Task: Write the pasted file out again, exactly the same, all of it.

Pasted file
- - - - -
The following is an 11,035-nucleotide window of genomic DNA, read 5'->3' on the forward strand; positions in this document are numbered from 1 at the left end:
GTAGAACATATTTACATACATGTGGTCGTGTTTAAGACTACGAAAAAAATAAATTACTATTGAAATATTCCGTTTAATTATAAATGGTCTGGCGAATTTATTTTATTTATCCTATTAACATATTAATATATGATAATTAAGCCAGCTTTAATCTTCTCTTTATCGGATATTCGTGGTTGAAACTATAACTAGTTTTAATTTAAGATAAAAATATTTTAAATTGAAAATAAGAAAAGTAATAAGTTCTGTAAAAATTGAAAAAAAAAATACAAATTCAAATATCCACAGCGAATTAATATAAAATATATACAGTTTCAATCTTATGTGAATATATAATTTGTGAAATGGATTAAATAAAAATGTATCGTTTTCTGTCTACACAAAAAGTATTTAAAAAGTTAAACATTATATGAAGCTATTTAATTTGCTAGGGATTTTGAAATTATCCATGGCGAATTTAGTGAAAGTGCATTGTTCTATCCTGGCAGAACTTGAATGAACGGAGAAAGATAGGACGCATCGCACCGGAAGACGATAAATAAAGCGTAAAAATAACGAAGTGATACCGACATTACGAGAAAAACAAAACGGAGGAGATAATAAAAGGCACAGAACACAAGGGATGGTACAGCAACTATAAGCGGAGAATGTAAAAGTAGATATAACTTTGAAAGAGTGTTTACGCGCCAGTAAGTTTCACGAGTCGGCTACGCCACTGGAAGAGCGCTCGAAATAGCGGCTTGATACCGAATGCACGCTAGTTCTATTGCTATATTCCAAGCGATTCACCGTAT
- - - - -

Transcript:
The following is an 11,035-nucleotide window of genomic DNA, read 5'->3' on the forward strand; positions in this document are numbered from 1 at the left end:
GTAGAACATATTTACATACATGTGGTCGTGTTTAAGACTACGAAAAAAATAAATTACTATTGAAATATTCCGTTTAATTATAAATGGTCTGGCGAATTTATTTTATTTATCCTATTAACATATTAATATATGATAATTAAGCCAGCTTTAATCTTCTCTTTATCGGATATTCGTGGTTGAAACTATAACTAGTTTTAATTTAAGATAAAAATATTTTAAATTGAAAATAAGAAAAGTAATAAGTTCTGTAAAAATTGAAAAAAAAAATACAAATTCAAATATCCACAGCGAATTAATATAAAATATATACAGTTTCAATCTTATGTGAATATATAATTTGTGAAATGGATTAAATAAAAATGTATCGTTTTCTGTCTACACAAAAAGTATTTAAAAAGTTAAACATTATATGAAGCTATTTAATTTGCTAGGGATTTTGAAATTATCCATGGCGAATTTAGTGAAAGTGCATTGTTCTATCCTGGCAGAACTTGAATGAACGGAGAAAGATAGGACGCATCGCACCGGAAGACGATAAATAAAGCGTAAAAATAACGAAGTGATACCGACATTACGAGAAAAACAAAACGGAGGAGATAATAAAAGGCACAGAACACAAGGGATGGTACAGCAACTATAAGCGGAGAATGTAAAAGTAGATATAACTTTGAAAGAGTGTTTACGCGCCAGTAAGTTTCACGAGTCGGCTACGCCACTGGAAGAGCGCTCGAAATAGCGGCTTGATACCGAATGCACGCTAGTTCTATTGCTATATTCCAAGCGATTCACCGTAT